Our generation looks at parenting as a skill; we believe it’s something you can be great at if you arm yourself with enough information. This sets us distinctly apart from our parents, who felt that parenting was just what you did, and how you did it wasn’t worthy of comment. Good, bad, or ugly, they made choices and didn’t bother much with how others operated.
It was us, the Gen Xers, who invented the Mommy Wars.
When we’re with other moms, it’s precious time when we should be the happiest. We are surrounded by women going through the same difficulties we are, who understand our frustrations and have shared our experiences. It should be our nirvana.
Sadly, being around other moms doesn’t relax us much of the time. Instead it ratchets up our insecurities, our underlying paranoia that we’re “doing it wrong” (and by ‘it,’ I mean parenting).
While other moms share our hair-pulling scenarios – from a toddler tantrum in line at the grocery store to a pile of poop on the living room floor, thanks to our not-quite-potty-trained toddler – how we handle those situations differs. As it should. But we are all secretly afraid that the way we’ve chosen to deal isn’t the best way.
Of course, other moms out there must be doing it better, and perhaps one of them is in your living room right now, or next to you at the park, or behind you in line at the grocery store. Cue the panic and self-doubt.
When my parents are helping me corral my wily two-year-old, I’m acutely aware that they don’t agree with my decision not to spank my children. They remind me when the tantrums are in full force that I should just “give them a swat” or that if it had been one of their kids screaming in that restaurant, its “butt would have been warmed a long time ago.”
When the smoke clears, and the embarrassment at my child’s behavior is gone, I return to sanity long enough to ask, WHAT THE HELL WAS I THINKING? I considered spanking my kid just because someone nearby told me I should? My husband and I made the no-spank decision consciously, after researching and devouring articles galore, and thinking about our own experiences. I nearly threw all that work out the window just to please people who last parented a toddler almost 30 years ago? (Sidenote: I love you, Mom and Dad! I do! I just don’t agree with you on everything. <3)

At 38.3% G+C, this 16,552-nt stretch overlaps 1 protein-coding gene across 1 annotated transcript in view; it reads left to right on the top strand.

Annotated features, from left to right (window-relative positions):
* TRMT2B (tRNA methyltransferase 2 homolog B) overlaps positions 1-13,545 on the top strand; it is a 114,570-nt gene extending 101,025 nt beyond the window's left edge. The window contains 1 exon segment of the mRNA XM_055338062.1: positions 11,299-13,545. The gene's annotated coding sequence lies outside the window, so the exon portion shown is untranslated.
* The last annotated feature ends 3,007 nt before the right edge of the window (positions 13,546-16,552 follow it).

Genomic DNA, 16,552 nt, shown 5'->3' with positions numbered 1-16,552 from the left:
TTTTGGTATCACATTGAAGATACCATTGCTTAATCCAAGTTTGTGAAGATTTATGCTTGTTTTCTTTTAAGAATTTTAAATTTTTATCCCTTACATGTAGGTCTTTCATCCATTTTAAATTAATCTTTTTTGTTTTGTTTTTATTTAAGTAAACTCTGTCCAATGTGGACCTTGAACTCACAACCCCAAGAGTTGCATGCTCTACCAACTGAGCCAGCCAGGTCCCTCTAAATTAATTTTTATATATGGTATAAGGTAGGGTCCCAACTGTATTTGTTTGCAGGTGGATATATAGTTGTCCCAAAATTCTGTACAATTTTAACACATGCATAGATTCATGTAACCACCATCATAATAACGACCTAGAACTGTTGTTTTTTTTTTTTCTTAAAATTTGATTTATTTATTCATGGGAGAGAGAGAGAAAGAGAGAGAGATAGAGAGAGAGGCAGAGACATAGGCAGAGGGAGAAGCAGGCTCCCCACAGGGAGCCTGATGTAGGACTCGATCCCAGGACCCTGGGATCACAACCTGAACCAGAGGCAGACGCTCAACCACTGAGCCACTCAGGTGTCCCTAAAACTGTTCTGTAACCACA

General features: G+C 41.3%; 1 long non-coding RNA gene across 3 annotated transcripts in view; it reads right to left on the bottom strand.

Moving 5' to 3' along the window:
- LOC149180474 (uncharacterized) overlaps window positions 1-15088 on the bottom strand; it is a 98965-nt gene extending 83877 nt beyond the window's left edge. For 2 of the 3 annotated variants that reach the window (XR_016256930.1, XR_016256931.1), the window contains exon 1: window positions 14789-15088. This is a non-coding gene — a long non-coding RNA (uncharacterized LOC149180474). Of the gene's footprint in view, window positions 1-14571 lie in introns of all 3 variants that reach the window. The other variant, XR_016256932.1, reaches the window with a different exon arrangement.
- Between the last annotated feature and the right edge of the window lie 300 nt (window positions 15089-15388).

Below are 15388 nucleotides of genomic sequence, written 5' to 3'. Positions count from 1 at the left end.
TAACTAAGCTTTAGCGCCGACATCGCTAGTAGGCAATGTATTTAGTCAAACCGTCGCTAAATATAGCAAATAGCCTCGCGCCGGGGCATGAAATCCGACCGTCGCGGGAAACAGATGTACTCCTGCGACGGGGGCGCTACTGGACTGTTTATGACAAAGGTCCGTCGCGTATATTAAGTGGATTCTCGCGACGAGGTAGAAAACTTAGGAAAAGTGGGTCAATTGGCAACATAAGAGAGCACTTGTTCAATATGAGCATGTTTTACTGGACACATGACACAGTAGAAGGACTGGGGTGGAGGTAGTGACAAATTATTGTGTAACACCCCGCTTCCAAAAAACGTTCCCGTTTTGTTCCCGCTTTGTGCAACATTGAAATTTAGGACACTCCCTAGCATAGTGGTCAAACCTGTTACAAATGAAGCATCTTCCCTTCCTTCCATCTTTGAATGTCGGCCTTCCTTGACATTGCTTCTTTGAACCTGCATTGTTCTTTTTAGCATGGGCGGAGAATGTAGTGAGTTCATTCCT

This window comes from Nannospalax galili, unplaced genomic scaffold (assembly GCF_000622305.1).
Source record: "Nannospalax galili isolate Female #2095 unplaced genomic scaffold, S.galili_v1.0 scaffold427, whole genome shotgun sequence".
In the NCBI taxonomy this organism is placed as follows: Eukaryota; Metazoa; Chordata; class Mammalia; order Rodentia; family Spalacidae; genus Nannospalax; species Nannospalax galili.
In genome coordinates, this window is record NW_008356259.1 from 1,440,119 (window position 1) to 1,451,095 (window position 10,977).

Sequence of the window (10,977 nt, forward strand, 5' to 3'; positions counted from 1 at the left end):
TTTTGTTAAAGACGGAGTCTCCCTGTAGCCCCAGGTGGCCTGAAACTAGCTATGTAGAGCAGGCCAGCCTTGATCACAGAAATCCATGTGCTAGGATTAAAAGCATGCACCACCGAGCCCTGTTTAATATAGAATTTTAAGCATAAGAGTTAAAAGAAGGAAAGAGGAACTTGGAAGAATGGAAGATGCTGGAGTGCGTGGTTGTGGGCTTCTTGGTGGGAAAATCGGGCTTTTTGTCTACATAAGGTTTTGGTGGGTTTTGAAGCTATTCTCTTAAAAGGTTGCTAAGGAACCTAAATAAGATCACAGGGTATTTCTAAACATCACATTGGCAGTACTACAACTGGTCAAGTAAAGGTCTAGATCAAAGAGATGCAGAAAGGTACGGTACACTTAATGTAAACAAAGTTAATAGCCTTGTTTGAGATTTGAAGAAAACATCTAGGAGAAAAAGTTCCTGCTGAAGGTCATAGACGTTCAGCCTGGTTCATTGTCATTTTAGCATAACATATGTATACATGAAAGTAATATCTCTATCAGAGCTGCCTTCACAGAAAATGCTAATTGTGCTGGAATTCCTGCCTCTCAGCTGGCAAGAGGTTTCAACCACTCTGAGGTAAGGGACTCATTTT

The self-doubt creeps in whether it’s my parents or just an acquaintance. Bill and Jen, a couple we occasionally hang out with, have a son just older than Peanut. At restaurants, Bill is more strict than I am. When his son does rowdy things, like standing in the booth, or climbing on the chairs in the waiting area, his father corrects him. It’s not behavior I would encourage, but I probably wouldn’t go to the trouble to scold Peanut if we were dining alone.
But when we’re with Bill and Jen, inevitably, I find myself scolding Peanut just because Bill is correcting his kid. Why do I do it? I go against my instincts because I’m afraid Bill and Jen will think we’re bad parents. And I’m not alone – most of us are guilty of parenting differently when there’s an audience.
My friend Shannon and I were hanging out at her house a few weeks ago. She had just made lunch for her two-year-old, who was watching a cartoon while she put together a healthy meal. When she was finished, she asked him if he was ready for lunch. In typical toddler fashion, he responded, “No, Mommy,” without taking his eyes off his cartoon. She went into the living room, scooped up her son, and switched off the TV, and he immediately went into full meltdown mode. I knew what had happened: she had transitioned him from one activity to another without warning. Shannon knew it too.